10 | else |

11 | Update ϕ ← ϕ + ɛ(ϕ^{̃}− ϕ) |

12 | Adjust ɛ |

13 | end if |

14 | end for |

First, the weights *ϕ* of the Fusion Model are randomly initialized, and the meta step-size ɛ is initialized with a fixed value (lines 1 and 2). The multivariate fusion training set *S _{tr}* and the test set

*S*are generated (lines 3 and 4). In the meta-iteration loop, the new weights

_{ts}*ϕ̃*are computed by Stochastic Gradient Descent (SGD) using the training set

*S*(line 6). The test set

_{tr}*S*is used for prediction (line 7) and if the loss l is greater than the threshold t, the weights

_{ts}*ϕ*are updated moving

*ϕ*closer to the optimal value (lines 11 and 12). In practice, we add a little perturbation in the weights

*ϕ*, and after a few meta-iterations, the weight update helps in the model generalization.

### Model training

Applying the Reptile algorithm, the Fusion Model keeps its knowledge by updating the weight *ϕ* under the guidance of *ɛ* and acquires new knowledge in turn. This mechanism helps the Fusion Model adapt for a time series forecasting where an unexpected disruption in the data trend or seasonality may lead to an undesired outcome.

Before training the model, we used grid search to obtain the best hyperparameter combination, as detailed in Table 2. The first column represents the hyperparameters and the second column the corresponding values used in the grid search. In the pre-processing phase, the best results were obtained with standard scaling, which was done separately, first on the training set and then scaled on the test set to avoid data leakage. We compared LSTM and BiLSTM for univariate data extractor and BiLSTM resulted in the best performance. After the univariate feature extraction, two data alignments were tested and concatenation was the method that best preserved the univariate sequence values.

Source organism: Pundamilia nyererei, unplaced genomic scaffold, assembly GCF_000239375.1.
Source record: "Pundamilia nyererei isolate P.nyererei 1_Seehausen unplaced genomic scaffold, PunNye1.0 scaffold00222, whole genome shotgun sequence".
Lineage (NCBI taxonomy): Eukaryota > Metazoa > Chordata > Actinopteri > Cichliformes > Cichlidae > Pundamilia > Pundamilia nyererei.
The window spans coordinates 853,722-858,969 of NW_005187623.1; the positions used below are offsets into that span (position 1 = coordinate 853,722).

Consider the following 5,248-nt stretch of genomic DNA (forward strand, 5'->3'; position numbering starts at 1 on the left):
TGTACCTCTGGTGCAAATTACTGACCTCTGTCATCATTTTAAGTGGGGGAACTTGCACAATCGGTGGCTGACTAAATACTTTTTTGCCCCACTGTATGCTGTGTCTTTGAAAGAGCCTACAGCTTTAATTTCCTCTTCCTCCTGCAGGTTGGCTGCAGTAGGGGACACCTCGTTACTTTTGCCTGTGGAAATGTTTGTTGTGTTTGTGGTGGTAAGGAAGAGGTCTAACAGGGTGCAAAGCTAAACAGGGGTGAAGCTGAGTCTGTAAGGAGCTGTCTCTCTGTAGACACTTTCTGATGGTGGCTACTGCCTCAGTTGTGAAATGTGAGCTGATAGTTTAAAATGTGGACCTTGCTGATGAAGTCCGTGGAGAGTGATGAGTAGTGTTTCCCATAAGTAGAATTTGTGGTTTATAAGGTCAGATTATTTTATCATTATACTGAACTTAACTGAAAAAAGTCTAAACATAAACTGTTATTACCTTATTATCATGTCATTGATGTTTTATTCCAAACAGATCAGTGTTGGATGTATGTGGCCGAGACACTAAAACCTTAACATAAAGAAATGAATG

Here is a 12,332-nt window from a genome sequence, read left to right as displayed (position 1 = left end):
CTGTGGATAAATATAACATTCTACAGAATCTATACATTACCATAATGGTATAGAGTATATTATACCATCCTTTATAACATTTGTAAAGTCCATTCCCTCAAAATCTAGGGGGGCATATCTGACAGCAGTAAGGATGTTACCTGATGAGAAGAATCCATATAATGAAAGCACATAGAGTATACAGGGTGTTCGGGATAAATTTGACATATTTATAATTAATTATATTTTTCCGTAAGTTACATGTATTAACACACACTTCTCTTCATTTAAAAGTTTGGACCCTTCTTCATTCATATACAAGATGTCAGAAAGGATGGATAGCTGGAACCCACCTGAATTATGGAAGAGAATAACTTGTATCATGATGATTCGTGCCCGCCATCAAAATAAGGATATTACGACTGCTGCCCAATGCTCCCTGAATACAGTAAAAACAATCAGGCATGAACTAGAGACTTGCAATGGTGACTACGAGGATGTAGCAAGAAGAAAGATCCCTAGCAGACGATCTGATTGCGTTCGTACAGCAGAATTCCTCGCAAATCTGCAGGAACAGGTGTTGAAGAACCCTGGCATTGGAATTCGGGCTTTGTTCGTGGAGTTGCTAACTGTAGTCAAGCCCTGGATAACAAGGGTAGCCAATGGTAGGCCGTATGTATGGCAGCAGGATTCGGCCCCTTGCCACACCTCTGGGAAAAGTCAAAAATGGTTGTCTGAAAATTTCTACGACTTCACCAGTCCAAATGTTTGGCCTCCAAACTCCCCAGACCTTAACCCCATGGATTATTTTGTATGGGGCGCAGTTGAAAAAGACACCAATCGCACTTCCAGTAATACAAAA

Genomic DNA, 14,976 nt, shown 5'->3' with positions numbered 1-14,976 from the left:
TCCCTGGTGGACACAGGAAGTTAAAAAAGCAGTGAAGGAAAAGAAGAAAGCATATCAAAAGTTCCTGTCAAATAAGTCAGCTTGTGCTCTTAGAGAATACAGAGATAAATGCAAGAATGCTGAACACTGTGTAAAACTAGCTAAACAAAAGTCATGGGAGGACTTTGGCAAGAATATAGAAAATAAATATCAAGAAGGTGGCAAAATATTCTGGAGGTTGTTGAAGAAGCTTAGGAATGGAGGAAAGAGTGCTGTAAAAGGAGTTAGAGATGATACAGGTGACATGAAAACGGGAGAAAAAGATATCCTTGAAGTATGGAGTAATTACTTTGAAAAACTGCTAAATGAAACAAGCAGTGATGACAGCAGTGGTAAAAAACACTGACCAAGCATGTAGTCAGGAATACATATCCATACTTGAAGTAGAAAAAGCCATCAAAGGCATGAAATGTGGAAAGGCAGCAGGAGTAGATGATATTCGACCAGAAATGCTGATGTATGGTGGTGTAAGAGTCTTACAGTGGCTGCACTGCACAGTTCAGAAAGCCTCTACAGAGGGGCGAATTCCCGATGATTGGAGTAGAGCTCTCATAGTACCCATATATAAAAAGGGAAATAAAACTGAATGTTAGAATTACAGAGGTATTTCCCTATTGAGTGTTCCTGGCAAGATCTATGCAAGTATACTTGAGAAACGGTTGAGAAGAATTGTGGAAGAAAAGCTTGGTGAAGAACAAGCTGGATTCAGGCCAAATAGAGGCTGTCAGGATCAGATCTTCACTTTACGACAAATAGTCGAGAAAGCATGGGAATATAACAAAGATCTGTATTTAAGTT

Parameter . | Values . |
---|---|

Data normalization | {Standard, MinMax} |

Feature extraction | |

Model | {BiLSTM, LSTM} |

Batch size | {32, 64, 128} |

Epoch | {100, 200, 300, 400, 500} |

Learning rate | {0.0001, 0.0005, 0.001, 0.003} |

Dropout | {0.3, 0.5, 0.7} |

Optimizer | {Adam, RMSprop} |

Fusion Model | |

Data alignment | {concatenation, average} |

Batch size | {32, 64, 128} |

Epoch | {100, 200, 300} |

Learning rate | {0.0001, 0.0005, 0.001, 0.003} |

Dropout | {none, 0.3, 0.5, 0.7 |

Optimizer | {adam, rmsprop, swish} |

Meta-Learning | |

Meta step-size | {0.15, 0.25, 0.35, 0.45} |

Meta-iteration | {5, 10} |

Loss threshold | {0.02, 0.03, 0.03, 0.04} |

Parameter . | Values . |
---|---|

Data normalization | {Standard, MinMax} |

Feature extraction | |

Model | {BiLSTM, LSTM} |

Batch size | {32, 64, 128} |

Epoch | {100, 200, 300, 400, 500} |

Learning rate | {0.0001, 0.0005, 0.001, 0.003} |

Dropout | {0.3, 0.5, 0.7} |

Optimizer | {Adam, RMSprop} |

Fusion Model | |

Data alignment | {concatenation, average} |

Batch size | {32, 64, 128} |

Epoch | {100, 200, 300} |

Learning rate | {0.0001, 0.0005, 0.001, 0.003} |

Dropout | {none, 0.3, 0.5, 0.7 |

Optimizer | {adam, rmsprop, swish} |

Meta-Learning | |

Meta step-size | {0.15, 0.25, 0.35, 0.45} |

Meta-iteration | {5, 10} |

Loss threshold | {0.02, 0.03, 0.03, 0.04} |

After obtaining the best values for the hyperparameter, we trained the model using the configuration detailed in Table 3. The first column represents the model, ‘Loss’ represents the objective function and ‘Learn. Rate’ represents the learning rate of each model. ‘Parameters’ is the number of trainable parameters, ‘Batch Size’ is the number of batches used for training, and ‘Meta-Iteration’ is the number of meta-learning repetitions using the same training/test data split. ‘Loss Thres.’ is the loss value used as the threshold before stopping the iteration, and ‘Meta Step-size’ is the initial value of epsilon used to update the Fusion Model's weights for better convergence.

Model . | Loss . | Optimizer . | Learn. rate . | Drop out . | Parameters . | Batch size . | Meta-iteration . | Loss thres. . | Meta step-size . |
---|---|---|---|---|---|---|---|---|---|

BiLSTM1 | MSE | Adam | 0.0001 | 0.3 | 138 K | 32 | – | – | – |

BiLSTM2 | MSE | Adam | 0.0001 | 138 K | 32 | – | – | – | |

Fusion model | MSE | Swish | 0.0005 | 37 K | 32 | – | – | – | |

Meta-Learning | – | – | – | 10 | 0.36 | 0.45 |